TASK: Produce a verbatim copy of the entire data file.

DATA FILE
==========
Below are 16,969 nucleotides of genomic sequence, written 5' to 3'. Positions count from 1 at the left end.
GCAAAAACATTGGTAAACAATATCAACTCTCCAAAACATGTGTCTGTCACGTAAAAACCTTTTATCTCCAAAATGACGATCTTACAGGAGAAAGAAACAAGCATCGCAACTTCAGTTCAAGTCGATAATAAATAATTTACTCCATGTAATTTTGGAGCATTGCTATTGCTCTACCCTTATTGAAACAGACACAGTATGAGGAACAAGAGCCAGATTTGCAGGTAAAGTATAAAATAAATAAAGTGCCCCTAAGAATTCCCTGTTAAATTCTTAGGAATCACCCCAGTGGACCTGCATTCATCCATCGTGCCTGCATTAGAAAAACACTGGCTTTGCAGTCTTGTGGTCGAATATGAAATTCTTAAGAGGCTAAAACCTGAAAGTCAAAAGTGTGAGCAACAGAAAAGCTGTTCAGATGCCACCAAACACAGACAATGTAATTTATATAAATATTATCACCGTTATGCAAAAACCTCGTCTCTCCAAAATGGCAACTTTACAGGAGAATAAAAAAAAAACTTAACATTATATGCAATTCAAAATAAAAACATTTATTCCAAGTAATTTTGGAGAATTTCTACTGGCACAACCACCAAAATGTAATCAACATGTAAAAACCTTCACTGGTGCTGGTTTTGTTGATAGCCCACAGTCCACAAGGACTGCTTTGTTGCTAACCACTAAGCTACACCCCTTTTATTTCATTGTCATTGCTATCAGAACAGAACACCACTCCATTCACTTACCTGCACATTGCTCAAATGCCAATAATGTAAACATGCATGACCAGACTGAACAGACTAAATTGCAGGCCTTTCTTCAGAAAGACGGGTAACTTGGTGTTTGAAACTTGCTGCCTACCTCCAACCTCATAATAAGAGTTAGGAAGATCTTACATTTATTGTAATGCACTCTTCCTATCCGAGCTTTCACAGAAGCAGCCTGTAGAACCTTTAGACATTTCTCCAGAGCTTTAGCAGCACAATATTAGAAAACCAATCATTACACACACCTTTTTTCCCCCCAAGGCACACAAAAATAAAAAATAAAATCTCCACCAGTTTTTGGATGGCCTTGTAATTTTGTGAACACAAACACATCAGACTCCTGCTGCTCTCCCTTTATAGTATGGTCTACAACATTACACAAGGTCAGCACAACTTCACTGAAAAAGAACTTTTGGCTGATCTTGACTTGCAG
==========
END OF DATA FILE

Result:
Below are 16,969 nucleotides of genomic sequence, written 5' to 3'. Positions count from 1 at the left end.
GCAAAAACATTGGTAAACAATATCAACTCTCCAAAACATGTGTCTGTCACGTAAAAACCTTTTATCTCCAAAATGACGATCTTACAGGAGAAAGAAACAAGCATCGCAACTTCAGTTCAAGTCGATAATAAATAATTTACTCCATGTAATTTTGGAGCATTGCTATTGCTCTACCCTTATTGAAACAGACACAGTATGAGGAACAAGAGCCAGATTTGCAGGTAAAGTATAAAATAAATAAAGTGCCCCTAAGAATTCCCTGTTAAATTCTTAGGAATCACCCCAGTGGACCTGCATTCATCCATCGTGCCTGCATTAGAAAAACACTGGCTTTGCAGTCTTGTGGTCGAATATGAAATTCTTAAGAGGCTAAAACCTGAAAGTCAAAAGTGTGAGCAACAGAAAAGCTGTTCAGATGCCACCAAACACAGACAATGTAATTTATATAAATATTATCACCGTTATGCAAAAACCTCGTCTCTCCAAAATGGCAACTTTACAGGAGAATAAAAAAAAAACTTAACATTATATGCAATTCAAAATAAAAACATTTATTCCAAGTAATTTTGGAGAATTTCTACTGGCACAACCACCAAAATGTAATCAACATGTAAAAACCTTCACTGGTGCTGGTTTTGTTGATAGCCCACAGTCCACAAGGACTGCTTTGTTGCTAACCACTAAGCTACACCCCTTTTATTTCATTGTCATTGCTATCAGAACAGAACACCACTCCATTCACTTACCTGCACATTGCTCAAATGCCAATAATGTAAACATGCATGACCAGACTGAACAGACTAAATTGCAGGCCTTTCTTCAGAAAGACGGGTAACTTGGTGTTTGAAACTTGCTGCCTACCTCCAACCTCATAATAAGAGTTAGGAAGATCTTACATTTATTGTAATGCACTCTTCCTATCCGAGCTTTCACAGAAGCAGCCTGTAGAACCTTTAGACATTTCTCCAGAGCTTTAGCAGCACAATATTAGAAAACCAATCATTACACACACCTTTTTTCCCCCCAAGGCACACAAAAATAAAAAATAAAATCTCCACCAGTTTTTGGATGGCCTTGTAATTTTGTGAACACAAACACATCAGACTCCTGCTGCTCTCCCTTTATAGTATGGTCTACAACATTACACAAGGTCAGCACAACTTCACTGAAAAAGAACTTTTGGCTGATCTTGACTTGCAG